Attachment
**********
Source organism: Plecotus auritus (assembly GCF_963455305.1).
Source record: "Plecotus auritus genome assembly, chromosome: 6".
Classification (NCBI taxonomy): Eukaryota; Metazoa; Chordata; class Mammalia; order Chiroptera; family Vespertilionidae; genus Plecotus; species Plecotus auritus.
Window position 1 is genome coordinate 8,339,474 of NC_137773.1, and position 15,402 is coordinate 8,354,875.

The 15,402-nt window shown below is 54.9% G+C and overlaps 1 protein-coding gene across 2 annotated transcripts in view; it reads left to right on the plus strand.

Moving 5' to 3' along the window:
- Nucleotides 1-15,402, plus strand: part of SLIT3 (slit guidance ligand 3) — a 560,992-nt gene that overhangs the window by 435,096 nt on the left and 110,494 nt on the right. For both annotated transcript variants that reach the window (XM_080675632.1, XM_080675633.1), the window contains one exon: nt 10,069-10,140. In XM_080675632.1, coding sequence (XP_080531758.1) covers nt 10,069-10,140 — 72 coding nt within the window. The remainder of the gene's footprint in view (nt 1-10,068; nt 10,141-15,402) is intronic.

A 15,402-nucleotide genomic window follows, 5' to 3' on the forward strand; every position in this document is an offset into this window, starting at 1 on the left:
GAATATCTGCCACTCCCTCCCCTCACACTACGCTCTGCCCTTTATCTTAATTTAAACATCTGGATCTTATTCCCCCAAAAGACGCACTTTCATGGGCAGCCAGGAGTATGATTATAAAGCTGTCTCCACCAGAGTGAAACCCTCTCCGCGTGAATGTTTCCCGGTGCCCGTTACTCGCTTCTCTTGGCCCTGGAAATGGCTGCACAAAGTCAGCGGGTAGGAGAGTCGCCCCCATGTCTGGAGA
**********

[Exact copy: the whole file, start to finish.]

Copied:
Source organism: Plecotus auritus (assembly GCF_963455305.1).
Source record: "Plecotus auritus genome assembly, chromosome: 6".
Classification (NCBI taxonomy): Eukaryota; Metazoa; Chordata; class Mammalia; order Chiroptera; family Vespertilionidae; genus Plecotus; species Plecotus auritus.
Window position 1 is genome coordinate 8,339,474 of NC_137773.1, and position 15,402 is coordinate 8,354,875.

The 15,402-nt window shown below is 54.9% G+C and overlaps 1 protein-coding gene across 2 annotated transcripts in view; it reads left to right on the plus strand.

Moving 5' to 3' along the window:
- Nucleotides 1-15,402, plus strand: part of SLIT3 (slit guidance ligand 3) — a 560,992-nt gene that overhangs the window by 435,096 nt on the left and 110,494 nt on the right. For both annotated transcript variants that reach the window (XM_080675632.1, XM_080675633.1), the window contains one exon: nt 10,069-10,140. In XM_080675632.1, coding sequence (XP_080531758.1) covers nt 10,069-10,140 — 72 coding nt within the window. The remainder of the gene's footprint in view (nt 1-10,068; nt 10,141-15,402) is intronic.

A 15,402-nucleotide genomic window follows, 5' to 3' on the forward strand; every position in this document is an offset into this window, starting at 1 on the left:
GAATATCTGCCACTCCCTCCCCTCACACTACGCTCTGCCCTTTATCTTAATTTAAACATCTGGATCTTATTCCCCCAAAAGACGCACTTTCATGGGCAGCCAGGAGTATGATTATAAAGCTGTCTCCACCAGAGTGAAACCCTCTCCGCGTGAATGTTTCCCGGTGCCCGTTACTCGCTTCTCTTGGCCCTGGAAATGGCTGCACAAAGTCAGCGGGTAGGAGAGTCGCCCCCATGTCTGGAGA